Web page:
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If only I could make it look more pretty:

Found on Pinterest; cannot find the original source

Found on Pinterest; cannot find the original source

— 3 —

I have baking pans and cookie sheets and serving trays stored vertically on these:

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— 4 —

I love this little pull down spice rack.

Rubbermaid Pull-Down Spice Rack

It doesn’t fit in my spice cabinet, but I use it for storing medicines and vitamins in a cabinet that is above my head.

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— 5 —

Finally, I really, really love this cookbook holder my brother gave me.  It folds up under the cabinet, so it doesn’t take up any counter space.  Plus it is made by hand in the U.S.A.  Win!

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I can’t find the exact model for sale any more, but this is very similar.

So that’s how the magic happens in my kitchen.  😉

Thank you, Jessica for hosting What We’re Reading Wednesday and Grace for hosting Five Favorites this week!

* P.S. Since I wrote this post, I started reading Organizing Solutions for People with ADHD.  Amazing.  Possibly my new favorite.  More on that later.  But I still really like Ms. Schofield’s book.

 

Summer SAHM Uniform

So I’ve completed my online shopping saga (parts one and two) and have my summer uniform together:  

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Shorts, Necklace, Sandals, Shirt from Target (old)

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Skort, Sandals, Top and necklace sold out

 

 

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Skort, top and necklace sold out

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Skort, Top, Necklace from Peebles (old)

It’s even more uniform-y and boring than my Fall uniform, but:

Jackie O, Jackie Kennedy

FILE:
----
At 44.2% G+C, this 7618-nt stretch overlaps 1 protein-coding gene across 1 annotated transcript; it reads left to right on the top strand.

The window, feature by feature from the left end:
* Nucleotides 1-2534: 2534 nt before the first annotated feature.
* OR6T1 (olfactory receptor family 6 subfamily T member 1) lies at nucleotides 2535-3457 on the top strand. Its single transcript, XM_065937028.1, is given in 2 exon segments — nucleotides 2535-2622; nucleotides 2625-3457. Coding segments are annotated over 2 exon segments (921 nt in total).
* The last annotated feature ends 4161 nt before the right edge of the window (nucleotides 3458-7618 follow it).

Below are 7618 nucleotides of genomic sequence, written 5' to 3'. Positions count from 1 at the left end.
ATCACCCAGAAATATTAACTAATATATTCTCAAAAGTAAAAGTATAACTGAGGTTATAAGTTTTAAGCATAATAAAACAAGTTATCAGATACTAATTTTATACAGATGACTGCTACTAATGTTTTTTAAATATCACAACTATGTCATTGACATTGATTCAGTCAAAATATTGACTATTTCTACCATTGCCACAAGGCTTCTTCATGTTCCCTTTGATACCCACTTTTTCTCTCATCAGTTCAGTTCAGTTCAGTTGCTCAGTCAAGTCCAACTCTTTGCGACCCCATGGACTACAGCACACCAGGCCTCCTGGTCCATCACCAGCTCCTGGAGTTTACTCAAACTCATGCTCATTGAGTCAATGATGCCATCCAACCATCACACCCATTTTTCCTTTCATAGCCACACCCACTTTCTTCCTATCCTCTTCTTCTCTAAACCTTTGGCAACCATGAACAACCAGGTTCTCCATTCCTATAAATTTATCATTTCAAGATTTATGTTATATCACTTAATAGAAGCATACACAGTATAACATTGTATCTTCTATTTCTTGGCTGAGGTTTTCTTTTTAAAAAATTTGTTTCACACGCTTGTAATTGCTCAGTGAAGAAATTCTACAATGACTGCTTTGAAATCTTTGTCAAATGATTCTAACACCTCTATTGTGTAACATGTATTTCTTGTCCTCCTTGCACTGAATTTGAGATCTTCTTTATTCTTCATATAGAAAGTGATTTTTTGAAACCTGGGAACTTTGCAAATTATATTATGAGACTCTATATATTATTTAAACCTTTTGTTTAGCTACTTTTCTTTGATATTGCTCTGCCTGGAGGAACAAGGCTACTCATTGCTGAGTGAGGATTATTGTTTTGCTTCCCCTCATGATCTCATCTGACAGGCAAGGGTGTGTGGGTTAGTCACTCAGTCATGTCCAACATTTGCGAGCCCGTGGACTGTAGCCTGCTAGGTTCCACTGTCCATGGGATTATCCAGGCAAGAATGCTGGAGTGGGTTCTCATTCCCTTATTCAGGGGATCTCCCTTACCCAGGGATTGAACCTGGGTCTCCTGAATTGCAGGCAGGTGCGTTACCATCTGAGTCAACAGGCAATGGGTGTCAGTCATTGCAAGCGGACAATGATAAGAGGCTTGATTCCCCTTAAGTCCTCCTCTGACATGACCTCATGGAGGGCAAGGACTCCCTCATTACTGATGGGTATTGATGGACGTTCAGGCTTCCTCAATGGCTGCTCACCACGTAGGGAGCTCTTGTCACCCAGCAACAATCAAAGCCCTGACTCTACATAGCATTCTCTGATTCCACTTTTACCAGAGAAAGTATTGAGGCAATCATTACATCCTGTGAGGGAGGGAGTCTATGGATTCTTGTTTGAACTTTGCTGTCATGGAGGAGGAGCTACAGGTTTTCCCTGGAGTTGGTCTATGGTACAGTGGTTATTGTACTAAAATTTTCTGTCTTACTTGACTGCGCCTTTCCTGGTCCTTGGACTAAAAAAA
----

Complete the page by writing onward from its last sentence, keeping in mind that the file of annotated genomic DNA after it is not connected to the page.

Jackie O. image via Lacee Swan

. . . kinda sorta, right?

The pros:

1. Having a uniform really really works: 6 tops, 2 skorts, 1 pair of shorts, sandals, Top Siders, and necklaces.   I only have to think about 15 seconds in the morning about what I’m going to wear. Every top goes with every bottom, so as long as I have one of each that’s clean, I’m good to go.

2. Minimalism: I own fewer clothes than ever before in my adult life and I’m happier than ever with what I wear.  It feels so right.

3. I like wearing a skort.  It looks like a skirt, so I feel a little more dressy/pulled-together, but it’s super lightweight and comfy (elastic waist for the win!) and has built-in shorts so I don’t worry about flashing people as I wrestle kids in and out of the van.  I think my personal tastes tend toward something a little less flowy, but I couldn’t find anything more streamlined in the right length. Now that I look again, though, this might have worked in a Tall size:

Dipper skort from Athleta

For now, I’m happy with what I have.

The cons:  

1. The sandals, oh the sandals.  They really put the “Mom” in “Mom Uniform.”  I procrastinated finishing this post for multiple reasons, one of which being the absurdity of publishing something purportedly about “style” that contains pictures of these shoes.  

Style-wise, I would have been much better off with the Birkenstock Gizeh (or pretty much any other shoe on the planet):

The Gizeh even has the Ain’t No Mom Jean stamp of approval.  But it doesn’t come with Birkenstock’s soft footbed (only the original Birkenstock footbed).

I tried on the soft footbed and my feet, knees and back outvoted my eyes and sense of aesthetics 5 to 3.  There was no debate.  They do feel wonderful, but now I’m stuck with a very expensive pair of ugly sandals with no resale value and the lifespan of a tortoise.  

I suppose I could buy a better looking-though-less-comfortable pair of sandals to wear out and keep the ugly Birks for being on my feel around the house all day.  I’m aiming toward minimalism, though.  And I can’t stand the really flat, no-support type sandals for even a second.

 Just looking at shoes like these:

Women’s Merona® Erin Braided Upper Sandal

make my legs ache.  We’ll see.  

I started out my quest inspired by Crystal’s super-simple, plain-but-pretty, minimalist wardrobe.  I wanted to have a set of outfits that I could throw on in the morning without too much thought, wear at home with the kids and yet be able to wear in public without shame.  And I think I’m there.

So long as no one looks at my feet.

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Linking up with Andrea and Ellen for their Real Mom Style link-up.  Thanks ladies!